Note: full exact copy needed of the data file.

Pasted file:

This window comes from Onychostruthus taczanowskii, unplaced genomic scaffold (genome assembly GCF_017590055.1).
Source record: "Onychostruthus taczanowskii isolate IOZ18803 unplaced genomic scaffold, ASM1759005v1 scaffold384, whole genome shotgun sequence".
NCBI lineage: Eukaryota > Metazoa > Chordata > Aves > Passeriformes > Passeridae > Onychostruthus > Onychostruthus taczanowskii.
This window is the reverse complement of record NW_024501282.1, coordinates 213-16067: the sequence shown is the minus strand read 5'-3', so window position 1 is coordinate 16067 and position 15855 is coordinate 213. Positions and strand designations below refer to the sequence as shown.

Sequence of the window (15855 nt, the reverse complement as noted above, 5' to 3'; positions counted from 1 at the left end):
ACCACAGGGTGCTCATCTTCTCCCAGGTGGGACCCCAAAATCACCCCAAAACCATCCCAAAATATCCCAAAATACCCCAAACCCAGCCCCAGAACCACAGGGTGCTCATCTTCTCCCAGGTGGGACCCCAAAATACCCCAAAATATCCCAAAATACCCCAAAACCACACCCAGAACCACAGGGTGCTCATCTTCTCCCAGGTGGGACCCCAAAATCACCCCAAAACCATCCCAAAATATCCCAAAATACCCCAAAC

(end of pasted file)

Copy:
This window comes from Onychostruthus taczanowskii, unplaced genomic scaffold (genome assembly GCF_017590055.1).
Source record: "Onychostruthus taczanowskii isolate IOZ18803 unplaced genomic scaffold, ASM1759005v1 scaffold384, whole genome shotgun sequence".
NCBI lineage: Eukaryota > Metazoa > Chordata > Aves > Passeriformes > Passeridae > Onychostruthus > Onychostruthus taczanowskii.
This window is the reverse complement of record NW_024501282.1, coordinates 213-16067: the sequence shown is the minus strand read 5'-3', so window position 1 is coordinate 16067 and position 15855 is coordinate 213. Positions and strand designations below refer to the sequence as shown.

Sequence of the window (15855 nt, the reverse complement as noted above, 5' to 3'; positions counted from 1 at the left end):
ACCACAGGGTGCTCATCTTCTCCCAGGTGGGACCCCAAAATCACCCCAAAACCATCCCAAAATATCCCAAAATACCCCAAACCCAGCCCCAGAACCACAGGGTGCTCATCTTCTCCCAGGTGGGACCCCAAAATACCCCAAAATATCCCAAAATACCCCAAAACCACACCCAGAACCACAGGGTGCTCATCTTCTCCCAGGTGGGACCCCAAAATCACCCCAAAACCATCCCAAAATATCCCAAAATACCCCAAAC